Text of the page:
Ten years after, the common grave was opened, the bones taken out, to make space for other mortals. This was what the third class funeral meant: a grave which confined more bodies together for ten years, and that was all. After ten years, a pile of bones, taken out to be deposited where?… we will never know. A higher class funeral would have meant a grave in the family’s property in the St Marx Cemetery. But it would have cost more: for his wife, for his close friends, for his admirers, for Vienna! And none of those who knew him, who were close to him, no one of those whom he had honored with the divine touch of his being, no one felt that Wolfgang Amadeus Mozart deserved a funeral of a higher class. 

The papers of divorce 

between the world and the genius

were deposited

in the common grave of the Vienna cemetery

on 6 December


there where,

to its glory,

the World

threw Mozart

under the  septic lime

of final oblivion.

And since then

the scene

has kept repeating.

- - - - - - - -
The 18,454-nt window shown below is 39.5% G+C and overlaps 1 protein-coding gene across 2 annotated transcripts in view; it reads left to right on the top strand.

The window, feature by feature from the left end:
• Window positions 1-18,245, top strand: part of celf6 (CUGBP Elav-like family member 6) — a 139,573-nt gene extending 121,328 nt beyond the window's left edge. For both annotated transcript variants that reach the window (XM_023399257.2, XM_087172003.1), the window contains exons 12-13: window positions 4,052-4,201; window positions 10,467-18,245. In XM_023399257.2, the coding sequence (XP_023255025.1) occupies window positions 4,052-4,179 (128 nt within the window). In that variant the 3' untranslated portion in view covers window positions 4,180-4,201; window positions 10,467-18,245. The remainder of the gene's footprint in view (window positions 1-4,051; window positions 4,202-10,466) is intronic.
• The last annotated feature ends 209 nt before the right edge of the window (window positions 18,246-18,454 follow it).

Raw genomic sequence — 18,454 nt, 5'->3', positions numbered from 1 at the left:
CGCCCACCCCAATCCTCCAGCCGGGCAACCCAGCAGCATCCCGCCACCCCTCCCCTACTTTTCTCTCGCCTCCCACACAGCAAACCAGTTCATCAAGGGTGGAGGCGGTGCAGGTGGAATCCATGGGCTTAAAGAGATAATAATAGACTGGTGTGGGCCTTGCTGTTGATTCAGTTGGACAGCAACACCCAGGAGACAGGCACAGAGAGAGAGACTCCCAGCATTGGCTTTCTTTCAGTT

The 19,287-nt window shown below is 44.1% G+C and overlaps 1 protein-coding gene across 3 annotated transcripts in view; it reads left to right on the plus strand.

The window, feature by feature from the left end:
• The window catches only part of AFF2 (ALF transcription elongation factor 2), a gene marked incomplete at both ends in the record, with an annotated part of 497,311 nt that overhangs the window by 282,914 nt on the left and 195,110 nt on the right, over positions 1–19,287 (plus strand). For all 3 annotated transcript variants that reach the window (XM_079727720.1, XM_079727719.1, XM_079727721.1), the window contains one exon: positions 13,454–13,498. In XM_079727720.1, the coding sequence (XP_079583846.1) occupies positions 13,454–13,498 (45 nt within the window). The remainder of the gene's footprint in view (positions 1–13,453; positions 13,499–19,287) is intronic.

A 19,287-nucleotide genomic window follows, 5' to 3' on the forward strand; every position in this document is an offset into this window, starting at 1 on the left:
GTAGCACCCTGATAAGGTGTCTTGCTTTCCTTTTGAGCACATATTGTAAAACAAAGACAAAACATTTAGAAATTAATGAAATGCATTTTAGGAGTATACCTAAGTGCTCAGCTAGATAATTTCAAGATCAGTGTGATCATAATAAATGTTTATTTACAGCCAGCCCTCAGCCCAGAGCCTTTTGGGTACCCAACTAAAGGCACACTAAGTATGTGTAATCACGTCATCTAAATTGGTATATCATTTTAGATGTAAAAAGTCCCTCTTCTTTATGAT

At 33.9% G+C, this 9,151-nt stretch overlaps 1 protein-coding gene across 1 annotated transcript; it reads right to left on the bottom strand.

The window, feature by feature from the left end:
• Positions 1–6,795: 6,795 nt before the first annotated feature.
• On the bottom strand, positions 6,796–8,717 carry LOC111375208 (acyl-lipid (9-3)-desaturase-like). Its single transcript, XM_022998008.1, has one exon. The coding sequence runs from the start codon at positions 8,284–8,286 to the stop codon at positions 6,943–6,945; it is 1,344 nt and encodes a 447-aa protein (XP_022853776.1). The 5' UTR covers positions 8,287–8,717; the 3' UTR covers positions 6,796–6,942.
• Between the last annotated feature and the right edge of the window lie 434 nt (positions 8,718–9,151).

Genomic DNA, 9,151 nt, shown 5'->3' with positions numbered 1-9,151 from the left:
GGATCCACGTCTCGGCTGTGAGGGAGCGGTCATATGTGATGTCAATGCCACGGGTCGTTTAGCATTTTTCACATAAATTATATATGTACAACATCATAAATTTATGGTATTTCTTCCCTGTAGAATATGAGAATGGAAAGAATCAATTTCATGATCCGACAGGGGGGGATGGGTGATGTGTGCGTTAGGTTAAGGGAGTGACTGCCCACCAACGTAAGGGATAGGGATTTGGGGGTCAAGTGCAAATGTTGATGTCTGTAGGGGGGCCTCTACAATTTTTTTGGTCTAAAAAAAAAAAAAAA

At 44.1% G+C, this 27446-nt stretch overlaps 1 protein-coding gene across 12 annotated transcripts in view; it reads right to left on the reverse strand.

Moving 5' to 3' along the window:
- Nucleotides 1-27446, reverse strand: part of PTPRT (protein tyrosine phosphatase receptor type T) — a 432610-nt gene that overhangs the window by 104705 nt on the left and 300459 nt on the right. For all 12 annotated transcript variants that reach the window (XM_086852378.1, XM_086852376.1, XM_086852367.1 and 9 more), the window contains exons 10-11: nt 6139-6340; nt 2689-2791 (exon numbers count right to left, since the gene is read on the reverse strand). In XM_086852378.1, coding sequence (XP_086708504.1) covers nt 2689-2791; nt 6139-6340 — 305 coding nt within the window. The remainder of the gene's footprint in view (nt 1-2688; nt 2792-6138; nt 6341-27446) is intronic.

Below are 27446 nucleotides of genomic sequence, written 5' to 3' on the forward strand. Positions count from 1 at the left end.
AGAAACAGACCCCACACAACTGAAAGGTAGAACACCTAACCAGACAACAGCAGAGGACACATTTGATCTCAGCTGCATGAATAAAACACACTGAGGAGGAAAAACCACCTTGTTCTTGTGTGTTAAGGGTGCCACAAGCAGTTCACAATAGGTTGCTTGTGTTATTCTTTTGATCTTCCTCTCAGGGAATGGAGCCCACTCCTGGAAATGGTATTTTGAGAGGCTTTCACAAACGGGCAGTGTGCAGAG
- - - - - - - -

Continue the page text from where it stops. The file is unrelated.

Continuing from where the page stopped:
The night has come, 


Rest in peace, beloved friend! 


“The night has come, Mozart…” © Claudiu Iordache – published with the author’s permission. 

Rest in peace, beloved soul…

Mozart - 1782-1783 Vienna, portrait by Joseph Lange

It is 5 December. For so many years humanity has been waiting for you to come back. Your music has survived and will go on. But we miss your living heart, your soul enlightened by a divine feeling of harmony! For you have been His gift, which we have not loved enough when He took you back. 

You, Mozart, harrowing light of the darkness that surrounds us! In your park clad in mourning dress, the leaves of winter are whispering your name. It is 5 December. A serene calm overtaken by the night until the world abandoned itself to the despair of understanding it had lost you for ever! If only we could, through our love, resurrect your fragile being, so you could smile to us again, you, Mozart, majestically  sleeping in our soul! If only you could hear how it hurts to know you were summoned forever there where only angels shiver as they listen to you! Oh, Mozart, it is night, the total, endless night in a day of 5 December! A day in which both you and we died a little… 

Mozart, Mozart, Mozart, celestial echo of humanity’s child…  


Click on the image to be there. To leave a rose where he rests. To feel tears in your heart reading the emotional poetry of Merisi’s words and images. To say a prayer for the one loved by God: Wolfgang Amadeus Mozart, and thank him for the precious gift of his divine, uneven music. 



 © Claudiu Iordache – published with the author’s permission